You have been given nine weights, one of which is slightly heavier than the rest. Can you work out which weight is heavier in just two weighings of the balance?

You are given the Lowest Common Multiples of sets of digits. Find the digits and then solve the Sudoku.

Problem solving is at the heart of the NRICH site. All the problems give learners opportunities to learn, develop or use mathematical concepts and skills. Read here for more information.

This is a variation of sudoku which contains a set of special clue-numbers. Each set of 4 small digits stands for the numbers in the four cells of the grid adjacent to this set.

You need to find the values of the stars before you can apply normal Sudoku rules.

The challenge is to find the values of the variables if you are to solve this Sudoku.

The NRICH team are always looking for new ways to engage teachers and pupils in problem solving. Here we explain the thinking behind maths trails.

This article for teachers describes several games, found on the site, all of which have a related structure that can be used to develop the skills of strategic planning.

Four numbers on an intersection that need to be placed in the surrounding cells. That is all you need to know to solve this sudoku.

Find all the ways of placing the numbers 1 to 9 on a W shape, with 3 numbers on each leg, so that each set of 3 numbers has the same total.

Solve the equations to identify the clue numbers in this Sudoku problem.

Try to solve this very difficult problem and then study our two suggested solutions. How would you use your knowledge to try to solve variants on the original problem?

Advent Calendar 2011 - a mathematical activity for each day during the run-up to Christmas.

Can you arrange the numbers 1 to 17 in a row so that each adjacent pair adds up to a square number?

You have twelve weights, one of which is different from the rest. Using just 3 weighings, can you identify which weight is the odd one out, and whether it is heavier or lighter than the rest?

This pair of linked Sudokus matches letters with numbers and hides a seasonal greeting. Can you find it?

A cinema has 100 seats. Show how it is possible to sell exactly 100 tickets and take exactly £100 if the prices are £10 for adults, 50p for pensioners and 10p for children.

Just four procedures were used to produce a design. How was it done? Can you be systematic and elegant so that someone can follow your logic?

Use the interactivity to listen to the bells ringing a pattern. Now it's your turn! Play one of the bells yourself. How do you know when it is your turn to ring?

60 pieces and a challenge. What can you make and how many of the pieces can you use creating skeleton polyhedra?

Explore this how this program produces the sequences it does. What are you controlling when you change the values of the variables?

The clues for this Sudoku are the product of the numbers in adjacent squares.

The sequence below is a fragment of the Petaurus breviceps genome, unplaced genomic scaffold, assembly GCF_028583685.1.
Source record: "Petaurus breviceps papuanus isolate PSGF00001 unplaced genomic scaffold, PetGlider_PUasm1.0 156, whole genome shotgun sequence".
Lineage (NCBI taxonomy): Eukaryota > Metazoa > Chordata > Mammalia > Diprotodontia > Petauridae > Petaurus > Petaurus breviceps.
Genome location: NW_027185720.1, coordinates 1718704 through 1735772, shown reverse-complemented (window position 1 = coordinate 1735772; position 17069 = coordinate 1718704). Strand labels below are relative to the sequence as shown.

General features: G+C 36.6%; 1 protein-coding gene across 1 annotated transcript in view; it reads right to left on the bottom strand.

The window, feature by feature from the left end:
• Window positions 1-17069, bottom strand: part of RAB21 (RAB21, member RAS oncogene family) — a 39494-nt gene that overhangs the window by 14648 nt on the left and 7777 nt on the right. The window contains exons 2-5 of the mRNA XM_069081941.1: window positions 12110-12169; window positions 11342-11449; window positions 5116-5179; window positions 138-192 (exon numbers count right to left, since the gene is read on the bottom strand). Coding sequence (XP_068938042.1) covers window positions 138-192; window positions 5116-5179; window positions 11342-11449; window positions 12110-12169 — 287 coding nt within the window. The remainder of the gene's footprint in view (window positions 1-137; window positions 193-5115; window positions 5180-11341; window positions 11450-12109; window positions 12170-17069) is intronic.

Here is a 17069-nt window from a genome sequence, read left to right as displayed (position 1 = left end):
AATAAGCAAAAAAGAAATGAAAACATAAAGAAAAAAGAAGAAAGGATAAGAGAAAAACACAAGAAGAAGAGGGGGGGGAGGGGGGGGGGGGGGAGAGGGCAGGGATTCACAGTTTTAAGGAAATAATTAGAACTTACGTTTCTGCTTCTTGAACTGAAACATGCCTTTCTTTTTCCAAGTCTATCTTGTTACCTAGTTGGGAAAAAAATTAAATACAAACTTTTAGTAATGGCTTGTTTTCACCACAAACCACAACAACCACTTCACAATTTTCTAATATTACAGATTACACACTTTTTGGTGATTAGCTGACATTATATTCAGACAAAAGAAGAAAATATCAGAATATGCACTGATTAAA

This Sudoku puzzle can be solved with the help of small clue-numbers on the border lines between pairs of neighbouring squares of the grid.

Use the differences to find the solution to this Sudoku.

Label the joints and legs of these graph theory caterpillars so that the vertex sums are all equal.

My two digit number is special because adding the sum of its digits to the product of its digits gives me my original number. What could my number be?

A Sudoku that uses transformations as supporting clues.

Different combinations of the weights available allow you to make different totals. Which totals can you make?

A pair of Sudoku puzzles that together lead to a complete solution.

A Latin square of order n is an array of n symbols in which each symbol occurs exactly once in each row and exactly once in each column.

The puzzle can be solved with the help of small clue-numbers which are either placed on the border lines between selected pairs of neighbouring squares of the grid or placed after slash marks on. . . .

Use the clues about the shaded areas to help solve this sudoku

Each of the main diagonals of this sudoku must contain the numbers 1 to 9 and each rectangle width the numbers 1 to 4.

Two sudokus in one. Challenge yourself to make the necessary connections.

Each clue number in this sudoku is the product of the two numbers in adjacent cells.

Charlie and Abi put a counter on 42. They wondered if they could visit all the other numbers on their 1-100 board, moving the counter using just these two operations: x2 and -5. What do you think?

Take three whole numbers. The differences between them give you three new numbers. Find the differences between the new numbers and keep repeating this. What happens?

Can you use your powers of logic and deduction to work out the missing information in these sporty situations?

In this article, the NRICH team describe the process of selecting solutions for publication on the site.

We're excited about this new program for drawing beautiful mathematical designs. Can you work out how we made our first few pictures and, even better, share your most elegant solutions with us?

In this Sudoku, there are three coloured "islands" in the 9x9 grid. Within each "island" EVERY group of nine cells that form a 3x3 square must contain the numbers 1 through 9.

Find out about Magic Squares in this article written for students. Why are they magic?!

Whenever a monkey has peaches, he always keeps a fraction of them each day, gives the rest away, and then eats one. How long could he make his peaches last for?

Given the products of diagonally opposite cells - can you complete this Sudoku?